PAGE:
DUKESS: I wanted to write from the perspective of a character whose intellectual maturity outpaced her emotional maturity. Eve is smart and well-read, but she is naïve and has a lot of misguided ideas about people and herself and what it will take to become the writer she wants to be. I liked looking at the world of publishing and the literary world of Cape Cod through her eyes, and capturing the journey of someone who idealizes the people around her and draws conclusions about them based more on her own insecurities than an accurate understanding of who they really are.
AUTHORLINK: What authors and novels about literary life influenced your writing of The Last Book Party? Are there other novels you looked to for guidance?
“…I was influenced by two novels that are near and dear to my heart – Rebecca by Daphne du Maurier and Jane Eyre by Charlotte Bronte.”
DUKESS: I’m not sure I was influenced by novels about the literary life, but I was influenced by two novels that are near and dear to my heart – Rebecca by Daphne du Maurier and Jane Eyre by Charlotte Bronte. Both are novels about young women who find themselves somewhat out of their league in the homes of older men they are attracted to. In both novels, the protagonist senses that things aren’t what they seem without understanding why. The novels examine jealousy and secrets and capture the excruciating way a young woman can yearn to be older and more sophisticated without realizing that there is strength in being herself. And, of course Rebecca climaxes at a costume party that the protagonist thinks will be her triumph but which becomes an evening of shattering disclosures. I had that in mind when I wrote the costume party scene in The Last Book Party. I also looked to Goodbye, Columbus for structural guidance as that novella also takes place over a single summer.
AUTHORLINK: Talk to me about the importance of place in the book. What kinds of pressure does this setting place on the characters?
DUKESS: The setting of this novel in Truro, on Cape Cod, is extremely important to the story, and to Eve, the protagonist. Truro is not only a place of extreme natural beauty, space and quietude, but it is where Eve feels most herself. Her observations of her environment reveal her love of the place and also make it clear that though she doubts her creative abilities and potential, she already is a writer. The wild beauty and force of the ocean in Cape Cod – and there are miles of empty beach, thanks to the National Seashore – bolster Eve, and make her believe that her future might be as grand as the landscape around her.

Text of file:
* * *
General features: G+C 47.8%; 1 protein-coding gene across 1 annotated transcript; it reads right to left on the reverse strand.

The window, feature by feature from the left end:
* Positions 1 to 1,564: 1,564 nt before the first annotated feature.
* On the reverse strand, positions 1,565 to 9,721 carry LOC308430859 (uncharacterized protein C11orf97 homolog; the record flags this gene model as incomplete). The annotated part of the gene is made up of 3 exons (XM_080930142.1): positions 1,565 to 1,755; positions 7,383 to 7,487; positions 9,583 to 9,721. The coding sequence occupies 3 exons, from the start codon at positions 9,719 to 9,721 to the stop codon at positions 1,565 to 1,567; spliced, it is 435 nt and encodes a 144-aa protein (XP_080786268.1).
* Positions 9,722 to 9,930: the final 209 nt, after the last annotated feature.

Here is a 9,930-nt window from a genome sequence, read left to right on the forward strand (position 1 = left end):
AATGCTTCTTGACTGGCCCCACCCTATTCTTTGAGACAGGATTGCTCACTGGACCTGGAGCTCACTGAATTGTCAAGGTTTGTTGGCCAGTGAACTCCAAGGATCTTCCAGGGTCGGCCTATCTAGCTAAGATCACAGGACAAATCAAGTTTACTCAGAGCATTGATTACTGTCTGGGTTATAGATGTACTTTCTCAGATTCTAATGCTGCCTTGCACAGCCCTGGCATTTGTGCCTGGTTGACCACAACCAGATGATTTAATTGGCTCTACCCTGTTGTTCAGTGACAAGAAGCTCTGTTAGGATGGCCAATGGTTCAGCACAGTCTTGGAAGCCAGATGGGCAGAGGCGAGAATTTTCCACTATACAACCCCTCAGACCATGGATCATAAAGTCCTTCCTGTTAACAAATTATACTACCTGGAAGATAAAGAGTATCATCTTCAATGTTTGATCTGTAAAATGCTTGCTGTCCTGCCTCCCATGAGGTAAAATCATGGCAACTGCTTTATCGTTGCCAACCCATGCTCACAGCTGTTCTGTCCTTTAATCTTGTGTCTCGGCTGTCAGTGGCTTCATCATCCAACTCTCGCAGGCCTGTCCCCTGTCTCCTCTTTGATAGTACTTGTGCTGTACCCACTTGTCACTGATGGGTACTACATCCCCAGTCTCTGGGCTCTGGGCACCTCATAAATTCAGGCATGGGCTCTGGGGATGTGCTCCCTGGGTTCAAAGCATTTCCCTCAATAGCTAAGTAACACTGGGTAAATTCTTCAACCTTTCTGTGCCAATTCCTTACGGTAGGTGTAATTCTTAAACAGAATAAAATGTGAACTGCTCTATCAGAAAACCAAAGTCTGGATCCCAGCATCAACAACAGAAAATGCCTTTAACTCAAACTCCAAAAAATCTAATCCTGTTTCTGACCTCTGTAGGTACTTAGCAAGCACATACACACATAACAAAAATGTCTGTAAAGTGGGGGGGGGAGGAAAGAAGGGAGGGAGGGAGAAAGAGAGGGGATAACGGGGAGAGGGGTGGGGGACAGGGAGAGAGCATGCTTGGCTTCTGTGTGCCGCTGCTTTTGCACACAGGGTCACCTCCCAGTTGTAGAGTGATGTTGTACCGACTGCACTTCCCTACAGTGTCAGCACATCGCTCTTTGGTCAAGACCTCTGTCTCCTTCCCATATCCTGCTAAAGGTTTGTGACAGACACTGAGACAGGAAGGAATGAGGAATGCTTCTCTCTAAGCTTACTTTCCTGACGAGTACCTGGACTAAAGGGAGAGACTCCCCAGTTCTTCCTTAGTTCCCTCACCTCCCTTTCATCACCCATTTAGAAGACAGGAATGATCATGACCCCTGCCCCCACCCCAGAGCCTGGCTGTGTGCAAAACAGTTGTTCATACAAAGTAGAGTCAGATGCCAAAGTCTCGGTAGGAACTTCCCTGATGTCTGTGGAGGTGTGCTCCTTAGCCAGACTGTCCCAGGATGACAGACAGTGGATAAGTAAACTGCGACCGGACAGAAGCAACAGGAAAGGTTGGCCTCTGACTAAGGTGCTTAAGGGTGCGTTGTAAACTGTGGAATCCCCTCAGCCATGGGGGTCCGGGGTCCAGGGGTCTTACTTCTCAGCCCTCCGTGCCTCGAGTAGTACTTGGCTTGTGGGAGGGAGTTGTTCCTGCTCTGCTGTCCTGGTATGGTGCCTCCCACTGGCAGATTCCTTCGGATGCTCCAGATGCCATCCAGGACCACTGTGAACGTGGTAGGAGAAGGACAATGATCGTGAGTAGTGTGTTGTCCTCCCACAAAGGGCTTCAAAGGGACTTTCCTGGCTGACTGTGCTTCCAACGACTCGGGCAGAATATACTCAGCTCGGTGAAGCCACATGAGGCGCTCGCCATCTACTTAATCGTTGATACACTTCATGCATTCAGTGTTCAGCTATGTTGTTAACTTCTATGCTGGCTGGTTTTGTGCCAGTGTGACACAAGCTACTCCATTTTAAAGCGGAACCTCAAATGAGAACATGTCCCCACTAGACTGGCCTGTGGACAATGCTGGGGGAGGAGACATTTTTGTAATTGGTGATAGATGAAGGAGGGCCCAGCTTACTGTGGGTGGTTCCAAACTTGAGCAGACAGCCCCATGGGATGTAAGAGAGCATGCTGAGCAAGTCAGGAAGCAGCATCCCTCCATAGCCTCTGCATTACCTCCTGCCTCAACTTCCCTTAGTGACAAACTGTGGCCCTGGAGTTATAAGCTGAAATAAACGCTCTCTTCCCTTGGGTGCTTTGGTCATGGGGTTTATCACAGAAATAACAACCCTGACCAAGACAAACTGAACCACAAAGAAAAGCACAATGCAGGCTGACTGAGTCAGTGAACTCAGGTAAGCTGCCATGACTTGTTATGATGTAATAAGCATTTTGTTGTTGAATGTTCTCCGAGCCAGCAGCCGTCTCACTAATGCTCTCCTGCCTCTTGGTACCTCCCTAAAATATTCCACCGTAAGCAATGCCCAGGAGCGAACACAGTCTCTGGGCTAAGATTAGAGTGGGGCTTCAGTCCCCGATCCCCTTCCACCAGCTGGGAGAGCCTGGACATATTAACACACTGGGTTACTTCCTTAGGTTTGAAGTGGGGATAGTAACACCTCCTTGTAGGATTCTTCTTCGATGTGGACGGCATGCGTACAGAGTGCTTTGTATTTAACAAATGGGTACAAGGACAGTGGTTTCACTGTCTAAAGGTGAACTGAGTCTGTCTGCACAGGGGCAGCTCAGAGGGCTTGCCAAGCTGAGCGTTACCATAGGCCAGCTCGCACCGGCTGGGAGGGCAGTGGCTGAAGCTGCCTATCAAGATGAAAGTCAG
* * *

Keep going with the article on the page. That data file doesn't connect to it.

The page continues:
AUTHORLINK: Tell me about Henry Grey. Who was he based on? What role does he play on Eve’s story?
DUKESS: The character of Henry Grey is inspired by some of the old guard New Yorker writers who summered in Truro and who found themselves a bit adrift when the venerable magazine began to change in the 1980s. Henry Grey opens up a world to Eve that she thinks she wants to be a part of. She finds a kinship with him that she didn’t expect, and though it’s a positive experience for her, she realizes that she has misjudged the whole situation. There are writers at different stages of their careers in The Last Book Party, and writers carrying different kinds of insecurities. Henry is a writer at a difficult time in his career and his insecurity about his prospects are a factor in his behavior. He is perhaps too caught up in status and self-image and maybe a bit too old, or egotistical, to change in a way that would lead to greater happiness.
AUTHORLINK: What were the greatest challenges when writing The Last Book Party and how did you overcome them?
“The main challenge was keeping the faith that I would figure out the story along the way.”
DUKESS: The main challenge was keeping the faith that I would figure out the story along the way. Every week I would bring pages to my writing group and confess that I didn’t know where the story was going. And every week the leader of the group would say “let the story reveal itself.” Once I had a rough draft and realized that I had a story, and an arc, and an ending, it became easier to continue working. The revisions – and there were many – were fleshing it out, filling in characters, adding depth and context. That was easier for me than writing in the dark, which was what the first draft felt like.